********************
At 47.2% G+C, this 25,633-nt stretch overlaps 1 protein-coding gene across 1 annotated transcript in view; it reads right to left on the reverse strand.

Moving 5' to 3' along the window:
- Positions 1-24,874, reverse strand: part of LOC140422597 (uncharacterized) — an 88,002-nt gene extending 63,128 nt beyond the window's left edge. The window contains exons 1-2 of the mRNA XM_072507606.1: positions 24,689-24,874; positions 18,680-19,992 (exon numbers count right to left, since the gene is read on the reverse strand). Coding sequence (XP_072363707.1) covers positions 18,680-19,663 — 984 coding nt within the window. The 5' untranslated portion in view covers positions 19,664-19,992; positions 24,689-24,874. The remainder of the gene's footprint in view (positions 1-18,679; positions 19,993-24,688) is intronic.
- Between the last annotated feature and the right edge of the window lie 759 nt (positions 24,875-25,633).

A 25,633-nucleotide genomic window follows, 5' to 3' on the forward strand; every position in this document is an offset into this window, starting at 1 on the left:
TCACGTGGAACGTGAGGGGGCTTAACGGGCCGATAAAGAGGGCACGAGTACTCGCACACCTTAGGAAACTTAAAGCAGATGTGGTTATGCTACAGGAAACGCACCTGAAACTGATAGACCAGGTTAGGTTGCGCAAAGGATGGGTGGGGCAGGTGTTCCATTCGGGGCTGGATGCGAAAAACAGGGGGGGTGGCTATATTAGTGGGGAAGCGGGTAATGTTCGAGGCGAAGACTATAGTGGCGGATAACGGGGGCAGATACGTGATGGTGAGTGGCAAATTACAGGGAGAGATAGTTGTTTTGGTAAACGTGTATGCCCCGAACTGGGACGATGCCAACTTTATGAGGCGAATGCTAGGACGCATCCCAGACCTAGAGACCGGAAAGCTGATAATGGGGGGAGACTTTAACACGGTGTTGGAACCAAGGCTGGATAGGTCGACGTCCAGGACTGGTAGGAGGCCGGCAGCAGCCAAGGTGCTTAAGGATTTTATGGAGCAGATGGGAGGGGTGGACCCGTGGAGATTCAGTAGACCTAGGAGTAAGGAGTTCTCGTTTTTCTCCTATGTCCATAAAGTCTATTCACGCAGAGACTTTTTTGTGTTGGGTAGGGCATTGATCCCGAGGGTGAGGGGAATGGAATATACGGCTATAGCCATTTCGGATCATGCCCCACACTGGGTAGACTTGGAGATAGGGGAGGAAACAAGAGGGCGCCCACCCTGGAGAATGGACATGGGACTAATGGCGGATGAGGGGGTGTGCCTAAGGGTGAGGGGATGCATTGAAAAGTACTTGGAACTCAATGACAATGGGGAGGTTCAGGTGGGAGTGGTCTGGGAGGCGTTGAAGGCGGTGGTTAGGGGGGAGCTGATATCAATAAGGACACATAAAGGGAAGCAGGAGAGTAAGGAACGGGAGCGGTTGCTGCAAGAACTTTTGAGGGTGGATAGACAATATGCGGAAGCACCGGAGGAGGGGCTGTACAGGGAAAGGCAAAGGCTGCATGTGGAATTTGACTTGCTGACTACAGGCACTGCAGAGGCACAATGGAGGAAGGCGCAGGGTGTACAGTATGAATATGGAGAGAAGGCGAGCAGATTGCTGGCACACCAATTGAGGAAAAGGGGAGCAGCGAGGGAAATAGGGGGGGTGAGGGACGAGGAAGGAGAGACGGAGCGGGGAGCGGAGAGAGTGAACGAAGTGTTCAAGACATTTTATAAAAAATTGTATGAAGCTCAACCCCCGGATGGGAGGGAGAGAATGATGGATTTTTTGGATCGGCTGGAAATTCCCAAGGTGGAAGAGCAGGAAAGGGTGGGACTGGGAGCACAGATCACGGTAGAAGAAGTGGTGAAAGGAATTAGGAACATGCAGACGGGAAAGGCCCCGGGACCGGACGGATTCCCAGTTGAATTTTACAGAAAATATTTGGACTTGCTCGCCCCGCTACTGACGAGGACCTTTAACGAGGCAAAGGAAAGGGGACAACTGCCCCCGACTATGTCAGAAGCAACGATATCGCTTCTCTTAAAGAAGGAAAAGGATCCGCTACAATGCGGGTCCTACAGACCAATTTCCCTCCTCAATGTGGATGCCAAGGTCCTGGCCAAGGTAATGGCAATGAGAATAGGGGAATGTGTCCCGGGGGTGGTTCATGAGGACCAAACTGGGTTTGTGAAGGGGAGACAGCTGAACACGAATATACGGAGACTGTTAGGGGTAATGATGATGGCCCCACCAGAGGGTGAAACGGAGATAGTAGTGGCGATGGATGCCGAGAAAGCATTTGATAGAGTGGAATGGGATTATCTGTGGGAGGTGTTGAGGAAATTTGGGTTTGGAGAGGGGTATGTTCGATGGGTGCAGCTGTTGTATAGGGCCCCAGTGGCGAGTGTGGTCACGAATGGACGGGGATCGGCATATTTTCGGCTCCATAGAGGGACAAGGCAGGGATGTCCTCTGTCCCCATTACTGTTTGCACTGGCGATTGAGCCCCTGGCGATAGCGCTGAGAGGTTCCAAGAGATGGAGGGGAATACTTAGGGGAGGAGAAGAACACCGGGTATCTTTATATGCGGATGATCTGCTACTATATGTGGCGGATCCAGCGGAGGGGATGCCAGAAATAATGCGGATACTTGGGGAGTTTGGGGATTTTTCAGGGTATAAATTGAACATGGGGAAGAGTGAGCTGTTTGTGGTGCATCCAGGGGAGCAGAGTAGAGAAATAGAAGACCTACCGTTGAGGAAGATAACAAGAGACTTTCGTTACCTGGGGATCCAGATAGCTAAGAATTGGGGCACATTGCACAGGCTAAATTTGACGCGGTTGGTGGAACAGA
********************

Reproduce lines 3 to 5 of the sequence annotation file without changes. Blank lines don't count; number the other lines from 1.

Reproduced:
- Positions 1-24,874, reverse strand: part of LOC140422597 (uncharacterized) — an 88,002-nt gene extending 63,128 nt beyond the window's left edge. The window contains exons 1-2 of the mRNA XM_072507606.1: positions 24,689-24,874; positions 18,680-19,992 (exon numbers count right to left, since the gene is read on the reverse strand). Coding sequence (XP_072363707.1) covers positions 18,680-19,663 — 984 coding nt within the window. The 5' untranslated portion in view covers positions 19,664-19,992; positions 24,689-24,874. The remainder of the gene's footprint in view (positions 1-18,679; positions 19,993-24,688) is intronic.
- Between the last annotated feature and the right edge of the window lie 759 nt (positions 24,875-25,633).

A 25,633-nucleotide genomic window follows, 5' to 3' on the forward strand; every position in this document is an offset into this window, starting at 1 on the left: